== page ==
Friday Five: Taylor Swift's seasonal cheer, Kid Cudi and Phoebe Bridgers harmonize, and more
The five best songs we heard this week.
Every Friday, EW's music team runs down the five best songs of the week. In today's edition, Kid Cudi recruits Phoebe Bridgers for his latest Man on the Moon chapter, Taylor Swift sings of a fictional old flame, Bladee trades pioneering cloud-rap flows for ethereal croons, Kamaiyah teaches us the art of war, and Thom Yorke, Burial, and Four Tet have a meeting of the brooding minds.
"Lovin’ Me” — Kid Cudi (feat. Phoebe Bridgers)
Although their music doesn’t sound the same, Kid Cudi and Phoebe Bridgers share a fluency in sadness. The proto emo-rapper and the post-emo singer-songwriter both use the existentially crushing beauty of sunsets and night skies to translate the indescribable vastness of depression through song. On their “Lovin’ Me” duet from Cudi’s long-awaited Man On the Moon III: The Chosen, Cudi begs for guidance while feeling trapped in a Tantalus-like scenario where he knows he cannot grow if he can’t love himself, but he can’t make it over the first hump. In her short yet beautiful verse, Bridgers offers solace in the form of the stars above: “And I don't know why, it's alright/And it's not at the same time/Then I look up at a blue sky/And I know.” Neither of these artists sing of resolution in their music, but the joint glow of their dusky harmonies offers the type of searching relief that only atmospheric gazing can provide. —Eli Enis
"'Tis the Damn Season" — Taylor Swift
Seeing an old flame while you're visiting family is a time-honored holiday tradition. On "'Tis the Damn Season," off Taylor Swift's surprise ninth album Evermore, it gets a fully formed storyline, complete with muddy truck tires, warm beds, and past mistakes. "The holidays linger like bad perfume/You can run but only so far/I escaped it too, remember how you watched me leave," she sings over distant percussion. Like Swift's best work off Evermore — and its sister project Folklore — "Season" has a deceptively simple hook ("We could call it even/You could call me 'babe' for the weekend/'Tis the damn season, write this down"), a classic narrative, and a yearning that remains long after the tale is over. —Alex Suskind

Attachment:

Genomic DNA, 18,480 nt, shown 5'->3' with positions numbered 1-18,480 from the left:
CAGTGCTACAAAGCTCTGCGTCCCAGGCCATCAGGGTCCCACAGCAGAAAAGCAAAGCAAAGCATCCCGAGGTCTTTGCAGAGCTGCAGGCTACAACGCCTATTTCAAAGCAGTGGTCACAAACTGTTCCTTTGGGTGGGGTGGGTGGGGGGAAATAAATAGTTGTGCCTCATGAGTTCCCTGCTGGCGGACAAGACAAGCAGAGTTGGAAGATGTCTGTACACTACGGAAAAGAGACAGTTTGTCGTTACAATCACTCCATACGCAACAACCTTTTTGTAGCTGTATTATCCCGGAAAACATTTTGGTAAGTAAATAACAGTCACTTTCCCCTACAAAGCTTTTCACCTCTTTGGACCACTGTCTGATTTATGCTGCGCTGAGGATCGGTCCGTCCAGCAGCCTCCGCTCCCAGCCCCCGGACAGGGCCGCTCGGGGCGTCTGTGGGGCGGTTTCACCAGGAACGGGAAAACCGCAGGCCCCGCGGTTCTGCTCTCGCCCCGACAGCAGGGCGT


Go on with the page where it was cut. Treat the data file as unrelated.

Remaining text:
“Rainbow” — Bladee
On his new collaborative project with the Berlin producer Mechatok, Bladee trades in his pioneering cloud-rap flows for ethereal croons that paint otherworldly imagery over these svelte club tracks. The sugary Italo-disco standout “Rainbow” features the Swedish artist cooing about taking the scenic route and truly giving oneself to the beauty of the moment. “The warm gets cold/We could be like smoke/We could go up,” he intones with a fittingly vaporous sing-song. An entire ecosystem of experimental pop-rap has been forming in the image of Bladee’s 2010s output, but a song like “Rainbow” is a dance floor-minded pivot from the celestial SoundCloud rap that his disciples are just now catching up with. —EE
"Art of War" — Kamaiyah
"You can't hold me motherf----er/you don't know me," raps Kamaiyah on "Art of War," a menacing downtempo single off her new project No Expectations. Kamaiyah subs out the usual Bay Area sonics here for a saxophone riff and plucked strings, but the Oakland rapper is still in full braggadocio mode, with warnings for anyone trying to make a move: "Imma say this once, not again little b----/you are not my folks, not my friends, little b----." —AS
"His Rope" — Burial, Four Tet, Thom Yorke
A decade after their first collaboration, Burial, Four Tet, and Thom Yorke return with a raw, tense piece of music called "His Rope." Across five-and-a-half minutes of stuttering percussion and droning sound effects, Yorke lays out a predictably gloomy scenario: "I cut a rope, step out/In an instant it's all over/I'm done." –AS